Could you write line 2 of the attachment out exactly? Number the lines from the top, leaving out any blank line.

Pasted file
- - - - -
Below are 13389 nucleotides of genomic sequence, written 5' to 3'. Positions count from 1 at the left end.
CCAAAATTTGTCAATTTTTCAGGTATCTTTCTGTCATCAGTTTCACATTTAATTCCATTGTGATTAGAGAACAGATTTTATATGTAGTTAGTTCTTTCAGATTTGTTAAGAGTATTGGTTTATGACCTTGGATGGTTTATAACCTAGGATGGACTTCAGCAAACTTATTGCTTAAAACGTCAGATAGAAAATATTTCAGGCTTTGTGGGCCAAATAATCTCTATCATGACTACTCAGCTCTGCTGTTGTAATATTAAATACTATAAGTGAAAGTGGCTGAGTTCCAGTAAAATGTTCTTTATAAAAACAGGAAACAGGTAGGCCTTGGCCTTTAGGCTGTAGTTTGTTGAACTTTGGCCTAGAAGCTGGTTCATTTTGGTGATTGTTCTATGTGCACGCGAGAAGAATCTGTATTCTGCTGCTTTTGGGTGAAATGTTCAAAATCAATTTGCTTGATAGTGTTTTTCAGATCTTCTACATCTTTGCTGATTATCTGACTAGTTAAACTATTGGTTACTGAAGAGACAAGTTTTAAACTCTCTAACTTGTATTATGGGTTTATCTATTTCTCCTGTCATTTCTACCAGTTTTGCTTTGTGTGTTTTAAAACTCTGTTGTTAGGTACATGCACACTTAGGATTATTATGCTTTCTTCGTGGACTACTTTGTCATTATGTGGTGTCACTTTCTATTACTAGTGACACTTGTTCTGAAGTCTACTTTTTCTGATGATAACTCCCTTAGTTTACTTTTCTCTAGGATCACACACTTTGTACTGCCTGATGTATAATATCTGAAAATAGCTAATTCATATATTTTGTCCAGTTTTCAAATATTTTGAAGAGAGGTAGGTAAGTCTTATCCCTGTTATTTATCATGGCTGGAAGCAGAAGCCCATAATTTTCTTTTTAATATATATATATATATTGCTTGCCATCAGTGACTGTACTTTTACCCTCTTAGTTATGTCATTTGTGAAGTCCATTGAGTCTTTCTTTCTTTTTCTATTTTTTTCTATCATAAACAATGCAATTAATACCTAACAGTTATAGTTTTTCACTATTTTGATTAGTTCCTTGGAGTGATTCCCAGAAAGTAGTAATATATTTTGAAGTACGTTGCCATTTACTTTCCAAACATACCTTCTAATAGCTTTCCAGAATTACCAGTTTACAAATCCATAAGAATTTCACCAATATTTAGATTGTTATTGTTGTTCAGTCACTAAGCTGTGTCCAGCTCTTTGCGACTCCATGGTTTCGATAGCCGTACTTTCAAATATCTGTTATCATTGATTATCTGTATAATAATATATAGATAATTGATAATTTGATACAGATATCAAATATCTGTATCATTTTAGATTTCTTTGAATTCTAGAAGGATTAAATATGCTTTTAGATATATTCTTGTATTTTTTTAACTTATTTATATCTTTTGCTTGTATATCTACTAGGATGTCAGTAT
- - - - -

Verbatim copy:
CCAAAATTTGTCAATTTTTCAGGTATCTTTCTGTCATCAGTTTCACATTTAATTCCATTGTGATTAGAGAACAGATTTTATATGTAGTTAGTTCTTTCAGATTTGTTAAGAGTATTGGTTTATGACCTTGGATGGTTTATAACCTAGGATGGACTTCAGCAAACTTATTGCTTAAAACGTCAGATAGAAAATATTTCAGGCTTTGTGGGCCAAATAATCTCTATCATGACTACTCAGCTCTGCTGTTGTAATATTAAATACTATAAGTGAAAGTGGCTGAGTTCCAGTAAAATGTTCTTTATAAAAACAGGAAACAGGTAGGCCTTGGCCTTTAGGCTGTAGTTTGTTGAACTTTGGCCTAGAAGCTGGTTCATTTTGGTGATTGTTCTATGTGCACGCGAGAAGAATCTGTATTCTGCTGCTTTTGGGTGAAATGTTCAAAATCAATTTGCTTGATAGTGTTTTTCAGATCTTCTACATCTTTGCTGATTATCTGACTAGTTAAACTATTGGTTACTGAAGAGACAAGTTTTAAACTCTCTAACTTGTATTATGGGTTTATCTATTTCTCCTGTCATTTCTACCAGTTTTGCTTTGTGTGTTTTAAAACTCTGTTGTTAGGTACATGCACACTTAGGATTATTATGCTTTCTTCGTGGACTACTTTGTCATTATGTGGTGTCACTTTCTATTACTAGTGACACTTGTTCTGAAGTCTACTTTTTCTGATGATAACTCCCTTAGTTTACTTTTCTCTAGGATCACACACTTTGTACTGCCTGATGTATAATATCTGAAAATAGCTAATTCATATATTTTGTCCAGTTTTCAAATATTTTGAAGAGAGGTAGGTAAGTCTTATCCCTGTTATTTATCATGGCTGGAAGCAGAAGCCCATAATTTTCTTTTTAATATATATATATATATTGCTTGCCATCAGTGACTGTACTTTTACCCTCTTAGTTATGTCATTTGTGAAGTCCATTGAGTCTTTCTTTCTTTTTCTATTTTTTTCTATCATAAACAATGCAATTAATACCTAACAGTTATAGTTTTTCACTATTTTGATTAGTTCCTTGGAGTGATTCCCAGAAAGTAGTAATATATTTTGAAGTACGTTGCCATTTACTTTCCAAACATACCTTCTAATAGCTTTCCAGAATTACCAGTTTACAAATCCATAAGAATTTCACCAATATTTAGATTGTTATTGTTGTTCAGTCACTAAGCTGTGTCCAGCTCTTTGCGACTCCATGGTTTCGATAGCCGTACTTTCAAATATCTGTTATCATTGATTATCTGTATAATAATATATAGATAATTGATAATTTGATACAGATATCAAATATCTGTATCATTTTAGATTTCTTTGAATTCTAGAAGGATTAAATATGCTTTTAGATATATTCTTGTATTTTTTTAACTTATTTATATCTTTTGCTTGTATATCTACTAGGATGTCAGTAT